S. P. P. Thorat
Shankarrao Pandurang Patil Thorat
|Born||12 August 1906|
Vadgaon, Kolhapur State, British India
|Died||10 August 1992(aged 85)|
|Allegiance|| British India|
|Service/|| British Indian Army|
|Commands held||Eastern Command|
|Battles/wars||Burma Campaign, World War II |
Thorat was born on 12 August 1906, in Vadgaon village, Kolhapur State, British India. He studied at S P College, Pune and then at the Royal Military Academy, Sandhurst, from where he commissioned into the British Indian Army.
World War IIEdit
By World War II, Thorat was a lieutenant colonel and commanded battalions during the Burma campaign against Japan. He attended Staff College, Quetta in 1941 and after a brief posting to the army HQ, Thorat joined the 4th battalion, 14th Punjab Regiment, which, as part of the 114th Indian Infantry Brigade under the 7th Indian Infantry Division, played a role in clearing Japanese forces from the Naga Hills. He participated in small actions with 4/14th Punjab and after a short stay, transferred to the 9th battalion, 14th Punjab Regiment under the 20th Indian Infantry Division, which was engaged in fighting on the Imphal plains. The commanding officer of 9/14th Punjab went down with dysentery and Thorat temporarily took command of the battalion. Since it was his first time commanding a battalion, he accompanied his troops on a long reconnaissance patrol, which his brigade commander didn't approve of. In November 1944 Thorat received his first official battalion command, and took command of the 2nd battalion, 2nd Punjab Regiment under the 51st Indian Infantry Brigade. This brigade became known as the "Indian Brigade" because unlike other British Indian Army brigades which were composed of 2 Indian battalions and 1 British battalion, the 51st Brigade had 3 Indian battalions. Additionally, all 3 battalions in the brigade had Indian commanding officers - K.S. Thimayya, L.P. Sen, and Thorat. These 3 were among the few Indian officers above the rank of major who saw intense action during the war.
Battle of KangawEdit
In January 1945 2/2nd Punjab participated in the battle of Kangaw. The 51st Brigade had been assigned the task of clearing strongly fortified Japanese rearguard positions, and Thorat coordinated his battalion's attack with artillery and air support. However, the battalion still took heavy casualties as they advanced through rice paddies to close with the Japanese. At one point Thorat engaged in hand-to-hand combat, during which he killed a young Japanese officer and seized his sword. After his initial attack had succeeded, Thorat limited his battalion's advance and consolidated their position of half of the hill feature. He was fully aware of the Japanese tactic of evacuating a position under attack and then swiftly counterattacking to retake it, thus inflicting maximum casualties on their enemy. When the counterattack came, it was repelled by prepared battalion defences and air strikes.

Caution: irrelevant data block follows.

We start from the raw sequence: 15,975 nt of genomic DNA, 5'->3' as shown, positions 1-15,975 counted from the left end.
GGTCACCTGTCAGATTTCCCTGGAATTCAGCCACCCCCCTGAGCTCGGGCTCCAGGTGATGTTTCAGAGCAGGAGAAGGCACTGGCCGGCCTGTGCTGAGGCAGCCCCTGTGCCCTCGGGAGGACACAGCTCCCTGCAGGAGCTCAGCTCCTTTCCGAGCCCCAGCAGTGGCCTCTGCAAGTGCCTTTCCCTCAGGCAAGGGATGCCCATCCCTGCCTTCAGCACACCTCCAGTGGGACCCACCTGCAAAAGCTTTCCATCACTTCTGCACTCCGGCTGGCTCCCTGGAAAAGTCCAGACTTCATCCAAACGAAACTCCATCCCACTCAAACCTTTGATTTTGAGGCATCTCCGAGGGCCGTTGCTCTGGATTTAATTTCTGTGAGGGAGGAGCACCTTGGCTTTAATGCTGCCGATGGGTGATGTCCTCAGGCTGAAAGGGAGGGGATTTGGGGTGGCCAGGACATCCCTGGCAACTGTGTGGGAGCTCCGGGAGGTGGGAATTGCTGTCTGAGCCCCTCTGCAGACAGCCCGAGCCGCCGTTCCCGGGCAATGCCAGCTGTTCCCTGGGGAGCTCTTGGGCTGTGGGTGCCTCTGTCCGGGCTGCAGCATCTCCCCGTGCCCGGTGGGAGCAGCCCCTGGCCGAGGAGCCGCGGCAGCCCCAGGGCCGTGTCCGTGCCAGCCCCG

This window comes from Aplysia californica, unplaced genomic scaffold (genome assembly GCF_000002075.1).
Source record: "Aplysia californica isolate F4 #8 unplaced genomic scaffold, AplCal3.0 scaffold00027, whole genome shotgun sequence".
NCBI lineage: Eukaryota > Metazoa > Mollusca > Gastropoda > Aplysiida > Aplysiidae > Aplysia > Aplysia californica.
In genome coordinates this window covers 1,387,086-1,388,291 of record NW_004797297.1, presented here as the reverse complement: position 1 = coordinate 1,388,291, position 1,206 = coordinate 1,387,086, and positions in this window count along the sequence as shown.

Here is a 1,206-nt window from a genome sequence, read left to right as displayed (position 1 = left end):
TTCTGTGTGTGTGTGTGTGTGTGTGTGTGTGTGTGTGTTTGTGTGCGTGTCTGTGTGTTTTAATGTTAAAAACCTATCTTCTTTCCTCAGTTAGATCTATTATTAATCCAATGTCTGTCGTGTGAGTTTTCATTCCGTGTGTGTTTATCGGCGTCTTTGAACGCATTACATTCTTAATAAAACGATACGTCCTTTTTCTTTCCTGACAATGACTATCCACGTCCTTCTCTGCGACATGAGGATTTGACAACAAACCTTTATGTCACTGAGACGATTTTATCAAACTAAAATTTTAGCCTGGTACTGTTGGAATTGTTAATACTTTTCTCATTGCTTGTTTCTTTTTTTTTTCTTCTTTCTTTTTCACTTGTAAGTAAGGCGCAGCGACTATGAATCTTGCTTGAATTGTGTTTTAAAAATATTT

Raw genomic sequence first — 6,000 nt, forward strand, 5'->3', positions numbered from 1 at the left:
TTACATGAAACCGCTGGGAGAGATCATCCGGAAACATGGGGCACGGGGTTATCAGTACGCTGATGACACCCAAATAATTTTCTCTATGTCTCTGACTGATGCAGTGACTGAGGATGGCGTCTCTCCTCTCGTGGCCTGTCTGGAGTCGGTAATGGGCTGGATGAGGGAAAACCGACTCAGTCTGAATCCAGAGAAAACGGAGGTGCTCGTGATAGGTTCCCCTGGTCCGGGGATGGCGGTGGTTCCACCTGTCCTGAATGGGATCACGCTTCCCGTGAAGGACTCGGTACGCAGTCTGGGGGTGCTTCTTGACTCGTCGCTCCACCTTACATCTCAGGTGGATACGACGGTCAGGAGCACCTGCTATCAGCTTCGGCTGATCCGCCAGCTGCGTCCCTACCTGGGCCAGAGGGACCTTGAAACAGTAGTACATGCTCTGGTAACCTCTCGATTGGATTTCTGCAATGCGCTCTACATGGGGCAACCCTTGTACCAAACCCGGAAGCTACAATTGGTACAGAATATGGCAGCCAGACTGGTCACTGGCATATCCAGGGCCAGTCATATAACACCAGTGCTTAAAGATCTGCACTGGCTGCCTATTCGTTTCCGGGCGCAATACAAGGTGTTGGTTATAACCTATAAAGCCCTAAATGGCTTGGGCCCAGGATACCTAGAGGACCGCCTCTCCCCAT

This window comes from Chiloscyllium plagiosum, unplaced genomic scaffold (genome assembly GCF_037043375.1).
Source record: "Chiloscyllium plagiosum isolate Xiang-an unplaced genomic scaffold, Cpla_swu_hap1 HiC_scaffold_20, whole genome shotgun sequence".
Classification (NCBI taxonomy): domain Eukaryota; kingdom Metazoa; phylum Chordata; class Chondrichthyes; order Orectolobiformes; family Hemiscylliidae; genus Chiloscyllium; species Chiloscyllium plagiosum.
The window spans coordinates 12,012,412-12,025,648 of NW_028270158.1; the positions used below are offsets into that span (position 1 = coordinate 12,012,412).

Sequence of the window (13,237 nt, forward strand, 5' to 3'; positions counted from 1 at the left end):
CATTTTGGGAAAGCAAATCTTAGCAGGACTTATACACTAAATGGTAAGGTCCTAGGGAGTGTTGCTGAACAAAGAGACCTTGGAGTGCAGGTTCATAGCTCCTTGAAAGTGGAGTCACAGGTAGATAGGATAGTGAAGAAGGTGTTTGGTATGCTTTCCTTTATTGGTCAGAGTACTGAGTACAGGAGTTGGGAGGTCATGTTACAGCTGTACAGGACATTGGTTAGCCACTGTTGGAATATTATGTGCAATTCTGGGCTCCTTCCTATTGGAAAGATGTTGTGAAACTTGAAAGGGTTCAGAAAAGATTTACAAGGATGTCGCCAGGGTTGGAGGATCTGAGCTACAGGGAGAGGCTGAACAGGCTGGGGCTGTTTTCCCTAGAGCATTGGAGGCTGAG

Dates of rankEdit
|Insignia||Rank||Component||Date of rank|
|Second Lieutenant||British Indian Army||30 August 1926|
|Lieutenant||British Indian Army||30 November 1928|
|Captain||British Indian Army||30 August 1935|
|Major||British Indian Army||1940 (acting)|
18 November 1940 (temporary)
30 August 1943 (substantive)
|Lieutenant-Colonel||British Indian Army||1 April 1946 (war-substantive)|
|Colonel||British Indian Army||1 April 1946 (acting)|
|Brigadier||British Indian Army||13 June 1946 (acting)|
|Major||Indian Army||15 August 1947[note 1]|
|Major-General||Indian Army||30 August 1949 (acting)|
1 January 1950 (substantive, with seniority from 30 August 1949)
|Major-General||Indian Army||26 January 1950 (recommissioning and change in insignia)|
|Lieutenant-General||Indian Army||1 June 1955 (local)|
1 February 1957 (substantive)
- Upon independence in 1947, India became a Dominion within the British Commonwealth of Nations. As a result, the rank insignia of the British Army, incorporating the Tudor Crown and four-pointed Bath Star ("pip"), was retained, as George VI remained Commander-in-Chief of the Indian Armed Forces. After 26 January 1950, when India became a republic, the President of India became Commander-in-Chief, and the Ashoka Lion replaced the crown, with a five-pointed star being substituted for the "pip."
- Sawant, Gaurav C. (18 October 2012). "Lt-General Thorat's 1962 China warning fell on deaf ears". Daily Mail. Retrieved 7 August 2016.
- Barua, Pradeep (2003). Gentlemen of the Raj: The Indian Army Officer Corps. Greenwood Publishing Group. p. 117. ISBN 978-0-27597-999-7.
- "No. 33198". The London Gazette. 3 September 1926. p. 5766.
- "No. 33458". The London Gazette. 18 January 1929. p. 467.
- "No. 34204". The London Gazette. 4 October 1935. p. 6219.
- Indian Army List for October 1945 (Part I). Government of India Press. 1945. p. 149.
- "No. 36290". The London Gazette. 17 December 1943. p. 5497.
- The Quarterly Army List: December 1946 (Part I). HM Stationery Office. 1946. pp. 220v–x.
- "New Designs of Crests and Badges in the Services" (PDF). Press Information Bureau of India - Archive. Archived (PDF) from the original on 8 August 2017.
- "Part I-Section 4: Ministry of Defence (Army Branch)". The Gazette of India. 24 June 1950. p. 70.
- "Part I-Section 4: Ministry of Defence (Army Branch)". The Gazette of India. 11 February 1950. p. 227.
- "Part I-Section 4: Ministry of Defence (Army Branch)". The Gazette of India. 2 July 1955. p. 130.
- "Part I-Section 4: Ministry of Defence (Army Branch)". The Gazette of India. 9 March 1957. p. 59.